Several weeks ago, after I had done some small thing for Susan, she looked at me and said, “You’re wonderful!” I grinned from ear to ear and, like Rocky, I just about wagged my tail. We all need to hear nice things, supportive things, words of encouragement. Try it. No, nothing phony, but genuine. Find something genuinely nice about someone and then share it with that person. If we all do this, there’ll be tails wagging all over the world! Be joyful and thank you for reading my ramblings. I appreciate you.
4279 Hunter Road
Gainesville, GA 30506
August 15, 2014
If you’re in business – a sales professional, manager, or entrepreneur – you read how-to books. And the first thing you check out is the subject’s or the author’s credentials. Makes sense. After all, you don’t want biz advice from a person best known because “he once ran a lemonade stand; it failed.” No, you want to hear from someone who knows the game.
Well, how about a business how-to book about how Jesus would do it? That’s what you’ll get in Dennis E. Hensley’s Jesus in the 9 to 5. Hensley, the director of professional writing at Taylor University, blends the practical side of business with a playful narrative about how Jesus sets out to start a furniture manufacturing company, beginning by recruiting a burned out failure of a man named Pete Fishers. In one chapter, Jesus has a personnel problem: An employee named Mary, accused of stealing from the company, is brought into his office. I’m not going to tell you how he deals with the issue, but it may sound vaguely familiar if you know your Bible.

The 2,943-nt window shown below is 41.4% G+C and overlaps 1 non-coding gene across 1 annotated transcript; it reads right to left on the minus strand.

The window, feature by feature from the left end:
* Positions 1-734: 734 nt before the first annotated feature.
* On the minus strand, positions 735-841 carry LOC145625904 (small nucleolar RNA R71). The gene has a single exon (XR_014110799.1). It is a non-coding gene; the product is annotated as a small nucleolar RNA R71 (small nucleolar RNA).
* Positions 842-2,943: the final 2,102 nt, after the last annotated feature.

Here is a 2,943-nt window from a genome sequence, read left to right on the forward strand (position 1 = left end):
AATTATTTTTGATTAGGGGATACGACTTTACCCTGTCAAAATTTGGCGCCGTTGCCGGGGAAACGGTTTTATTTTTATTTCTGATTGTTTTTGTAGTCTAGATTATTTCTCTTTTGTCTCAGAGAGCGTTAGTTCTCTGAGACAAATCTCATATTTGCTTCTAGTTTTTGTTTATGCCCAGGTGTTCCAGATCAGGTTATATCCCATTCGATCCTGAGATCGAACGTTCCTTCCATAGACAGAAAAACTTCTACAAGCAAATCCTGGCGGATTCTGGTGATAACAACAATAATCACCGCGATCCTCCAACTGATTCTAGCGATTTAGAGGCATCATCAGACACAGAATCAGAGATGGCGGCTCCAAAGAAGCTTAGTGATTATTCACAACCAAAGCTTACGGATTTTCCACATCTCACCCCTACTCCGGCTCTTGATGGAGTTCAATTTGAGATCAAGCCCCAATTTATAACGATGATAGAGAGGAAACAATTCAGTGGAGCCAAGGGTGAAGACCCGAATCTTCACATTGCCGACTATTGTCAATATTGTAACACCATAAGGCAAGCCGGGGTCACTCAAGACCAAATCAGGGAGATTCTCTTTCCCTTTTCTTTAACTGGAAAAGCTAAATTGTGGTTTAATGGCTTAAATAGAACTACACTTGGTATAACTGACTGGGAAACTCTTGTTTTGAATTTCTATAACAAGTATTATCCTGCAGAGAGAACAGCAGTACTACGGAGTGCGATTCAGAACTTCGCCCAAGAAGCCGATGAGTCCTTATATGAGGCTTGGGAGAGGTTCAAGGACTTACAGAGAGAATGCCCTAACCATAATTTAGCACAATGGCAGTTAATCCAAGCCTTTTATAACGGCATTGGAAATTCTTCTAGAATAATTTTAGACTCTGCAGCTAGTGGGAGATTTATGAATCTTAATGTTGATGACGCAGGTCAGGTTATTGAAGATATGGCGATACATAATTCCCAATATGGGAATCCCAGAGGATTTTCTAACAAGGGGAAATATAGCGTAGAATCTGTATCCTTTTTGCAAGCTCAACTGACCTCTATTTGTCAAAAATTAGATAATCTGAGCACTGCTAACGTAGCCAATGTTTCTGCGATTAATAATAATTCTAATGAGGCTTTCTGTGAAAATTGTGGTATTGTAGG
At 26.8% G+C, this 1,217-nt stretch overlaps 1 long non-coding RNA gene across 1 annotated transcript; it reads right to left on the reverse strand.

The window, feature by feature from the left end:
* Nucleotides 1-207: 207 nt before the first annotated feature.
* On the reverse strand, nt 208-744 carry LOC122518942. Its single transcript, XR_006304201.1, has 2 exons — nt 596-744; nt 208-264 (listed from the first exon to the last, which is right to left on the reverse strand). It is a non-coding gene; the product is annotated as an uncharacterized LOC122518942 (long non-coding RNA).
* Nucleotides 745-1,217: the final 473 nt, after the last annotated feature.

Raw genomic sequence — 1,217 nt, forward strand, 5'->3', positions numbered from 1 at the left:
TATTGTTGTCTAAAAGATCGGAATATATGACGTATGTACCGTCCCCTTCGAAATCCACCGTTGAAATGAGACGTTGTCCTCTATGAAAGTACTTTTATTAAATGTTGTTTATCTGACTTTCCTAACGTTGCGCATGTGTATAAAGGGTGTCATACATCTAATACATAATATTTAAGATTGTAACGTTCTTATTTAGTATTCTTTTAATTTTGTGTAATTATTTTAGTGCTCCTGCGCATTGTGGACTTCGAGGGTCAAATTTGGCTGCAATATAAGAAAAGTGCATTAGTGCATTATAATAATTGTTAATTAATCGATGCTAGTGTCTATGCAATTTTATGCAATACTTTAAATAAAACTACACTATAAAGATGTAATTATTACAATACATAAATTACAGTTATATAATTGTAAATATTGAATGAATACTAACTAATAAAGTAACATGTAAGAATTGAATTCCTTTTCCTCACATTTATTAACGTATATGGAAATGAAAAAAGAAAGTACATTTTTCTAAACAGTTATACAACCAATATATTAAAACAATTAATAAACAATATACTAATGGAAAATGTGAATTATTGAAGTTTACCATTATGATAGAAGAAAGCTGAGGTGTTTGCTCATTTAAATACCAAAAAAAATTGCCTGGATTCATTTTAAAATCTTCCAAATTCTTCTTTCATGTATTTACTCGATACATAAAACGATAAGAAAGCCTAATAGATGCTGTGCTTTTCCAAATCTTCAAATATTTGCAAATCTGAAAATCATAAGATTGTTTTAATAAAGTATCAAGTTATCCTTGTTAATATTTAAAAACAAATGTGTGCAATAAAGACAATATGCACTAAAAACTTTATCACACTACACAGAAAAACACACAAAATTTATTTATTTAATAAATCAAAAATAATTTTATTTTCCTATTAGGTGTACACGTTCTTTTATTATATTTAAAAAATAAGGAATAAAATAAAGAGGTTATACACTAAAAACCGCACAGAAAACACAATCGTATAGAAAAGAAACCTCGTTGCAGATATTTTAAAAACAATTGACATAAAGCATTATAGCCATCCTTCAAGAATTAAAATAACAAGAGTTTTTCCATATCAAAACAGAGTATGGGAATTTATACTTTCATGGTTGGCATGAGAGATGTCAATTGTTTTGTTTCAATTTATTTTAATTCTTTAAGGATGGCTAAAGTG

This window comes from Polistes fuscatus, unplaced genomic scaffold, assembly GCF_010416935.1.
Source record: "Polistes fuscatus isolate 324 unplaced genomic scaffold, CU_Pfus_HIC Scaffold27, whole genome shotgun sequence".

I will say, however, that Jesus in the 9 to 5 is a good book, well worth the read. Within the 12 sections are advice on how Jesus handled personnel problems; how Jesus recruited and trained employees; Jesus on quality control; and what Jesus taught about stress management.
Best of all, all the how-to advice is Bible-based. I’ve known Hensley for more than 40 years, from back when I was an unreformed heathen, when we set out as young pups to become successful writers. In that time, he’s written more than 50 books. (Me, well, I once had a lemonade stand.) He’s also a playful though very serious, committed Christian, who knows his stuff. (He is also a terrific public speaker, by the way, who does fantastic presentations on a number of subjects.)
The bottom line: Hensley knows business; Hensley knows writing; Hensley knows Jesus. So, if you’re a sales pro, a high-powered exec, or business owner looking for the Christian approach to business, you want to get a copy of Jesus in the 9 to 5, read it, dog-ear it, read it again, and keep it close at hand on your bookshelf. – jri
4279 Hunter Road
Gainesville, GA 30506
August 12, 2014